Joint NGO Letter on the situations in the Central African Republic and South Sudan

14 February 2014

Dear Secretary Kerry & Director Burwell,

We write today as organizations greatly concerned about the crises in the Central African Republic (CAR) and South Sudan, and strongly supportive of international efforts to restore order and ameliorate the severe human suffering in both contexts. In light of the December 2013 decision by the Security Council to increase UNMISS peacekeeping troops from 6,800 to 12,000 and the growing possibility that the Council could authorize a UN mission in CAR as soon as March 11, we hope the Administration will take the following steps to ensure that peacekeeping operations in both contexts have the best chance to halt violence, protect civilians, and stabilize one of the most volatile regions of the world.

  1. Include funding for a UN-led peacekeeping operation in CAR in the FY’15 budget request. We commend the U.S. for its $100 million commitment and other support for the AU-led force, MISCA. However, CAR’s President, Foreign Minister, senior-most religious leaders, and civil society groups, have called for urgent authorization of a blue helmet transition. We are concerned that, absent a formal budget request, Congress will not provide sufficient FY’15 funding for such a mission should one be approved by the Security Council. There is precedent to request funds within the budget for a force not yet a United Nations peacekeeping operation. However, as the absence of funding for MINUSMA in the FY’14 Omnibus Appropriations bill demonstrated, Congress is reluctant to appropriate money for UN missions that are not requested in the President’s budget. An explicit FY’15 budget request for a UN, or UN supported, peacekeeping mission in CAR – either under the Contributions for International Peacekeeping Activities (CIPA) account or under the Peacekeeping Operations (PKO) account with language calling for assessed expenses of the CAR mission to be paid out of PKO – is thus vital to ensuring that a mission in CAR be funded. If U.S. funds are not provided, it could cripple the mission’s ability to promote stability during the initial deployment or fulfill its civilian protection mandate.
  2. Address peacekeeping cap related arrears and mission shortfalls in the FY’15 budget request. Currently, the U.S. is facing an over $350 million shortfall resulting from a combined lack of funding for several missions and a full lift of the peacekeeping cap to 28.3% in Fiscal Years 2013 and 2014. Underfunding peacekeeping missions that the United States has voted for in the Security Council sends a poor signal to international partners and limits U.S. influence in shaping the contours of mission mandates. In addition, it undermines the UN’s ability to persuade troop contributing countries, like those who will be needed in South Sudan and CAR, to send their armed forces into the most urgent crises. Further, peacekeeping missions take months to appropriately plan and establish. Ensuring U.S. financial readiness to support missions will reduce inefficiencies and start up delays.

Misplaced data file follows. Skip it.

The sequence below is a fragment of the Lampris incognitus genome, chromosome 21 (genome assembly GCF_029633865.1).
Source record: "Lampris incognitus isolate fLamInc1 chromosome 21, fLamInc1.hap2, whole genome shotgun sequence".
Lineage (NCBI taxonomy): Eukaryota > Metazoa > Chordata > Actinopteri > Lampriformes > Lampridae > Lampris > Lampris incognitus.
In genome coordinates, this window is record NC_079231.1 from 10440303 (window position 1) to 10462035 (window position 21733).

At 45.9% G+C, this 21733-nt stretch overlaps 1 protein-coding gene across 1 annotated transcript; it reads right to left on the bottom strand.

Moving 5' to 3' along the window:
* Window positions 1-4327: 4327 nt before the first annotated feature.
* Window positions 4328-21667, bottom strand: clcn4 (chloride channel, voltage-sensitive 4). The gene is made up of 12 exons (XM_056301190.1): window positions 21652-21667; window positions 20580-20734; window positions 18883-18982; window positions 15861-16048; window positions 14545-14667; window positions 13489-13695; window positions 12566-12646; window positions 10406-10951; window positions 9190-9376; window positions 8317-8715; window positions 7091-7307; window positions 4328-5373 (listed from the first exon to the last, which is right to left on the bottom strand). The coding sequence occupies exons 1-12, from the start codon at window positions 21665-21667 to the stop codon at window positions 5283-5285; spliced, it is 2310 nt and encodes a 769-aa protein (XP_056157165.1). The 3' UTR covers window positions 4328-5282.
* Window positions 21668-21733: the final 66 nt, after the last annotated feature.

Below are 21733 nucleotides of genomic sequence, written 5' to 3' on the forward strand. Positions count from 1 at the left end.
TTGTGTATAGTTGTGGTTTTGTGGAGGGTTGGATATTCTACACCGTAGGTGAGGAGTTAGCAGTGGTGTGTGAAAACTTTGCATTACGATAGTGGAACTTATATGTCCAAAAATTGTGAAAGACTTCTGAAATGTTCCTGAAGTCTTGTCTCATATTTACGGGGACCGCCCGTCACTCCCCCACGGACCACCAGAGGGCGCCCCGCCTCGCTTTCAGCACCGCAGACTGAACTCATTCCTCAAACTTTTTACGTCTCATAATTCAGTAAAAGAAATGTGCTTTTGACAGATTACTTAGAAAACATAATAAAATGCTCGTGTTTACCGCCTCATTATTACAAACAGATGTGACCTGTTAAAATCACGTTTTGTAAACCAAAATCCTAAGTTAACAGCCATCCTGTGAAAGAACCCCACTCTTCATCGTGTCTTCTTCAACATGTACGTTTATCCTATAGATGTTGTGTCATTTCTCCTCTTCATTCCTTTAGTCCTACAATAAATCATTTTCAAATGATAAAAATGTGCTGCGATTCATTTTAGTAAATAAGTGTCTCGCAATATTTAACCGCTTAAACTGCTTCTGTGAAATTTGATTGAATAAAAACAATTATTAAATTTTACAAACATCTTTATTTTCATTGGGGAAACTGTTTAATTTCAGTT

3. Re-establish robust U.S. diplomatic engagement in both CAR and South Sudan. While the safety and security of U.S. diplomatic personnel is of the highest importance, risk aversion should not preclude U.S. presence in the precise crises that most demand diplomatic engagement. The limits of U.S. political engagement in South Sudan, including the absence of USAID staff, and lack of a U.S. presence in CAR creates coordination challenges for U.S. government implementing partners, inhibits effective information sharing between U.S. policymakers and key local, national and international actors in the conflict, and creates an impression of inconsistency in U.S. policy towards prevention of mass atrocities.

While we understand the complexity of the crises in CAR and South Sudan, we believe that the above recommendations are critical to ensuring that current and any future UN-led operations in said countries have a reasonable chance of stemming the violence, protecting civilians and restoring law and order. Fulfilling these recommendations would also better position the U.S. to advance its international leadership in proactive crisis response by strengthening a range of multilateral policy tools and diplomatic resources that have been impeded by recent Congressional budgetary processes and pressures.

We deeply appreciate your consideration of these requests, and your continued leadership in working to solve some of the most intractable political and security challenges of our day.

Thank you for your time.


  1. The Africa Institute of AJC
  2. Alliance for Peacebuilding
  3. American Jewish World Service
  4. Better World Campaign
  5. CANDLES Holocaust Museum and Education Center
  6. Center for Civilians in Conflict
  7. Enough Project
  8. Friends Committee on National Legislation
  9. The Global Centre for the Responsibility to Protect
  11. Humanity United
  12. Human Rights Watch
  13. International Crisis Group
  14. International Rescue Committee
  15. Invisible Children
  16. Jacob Blaustein Institute for the Advancement of Human Rights
  17. Jesuit Refugee Service/USA
  18. Jewish World Watch
  19. Maryknoll Office for Global Concerns
  20. MercyCorps
  21. Physicians for Human Rights
  22. Refugees International
  23. The Resolve LRA Crisis Initiative
  24. STAND
  25. United Nations Association of the United States of America
  26. United to End Genocide
Global Centre for the Responsibility to Protect and other NGOs


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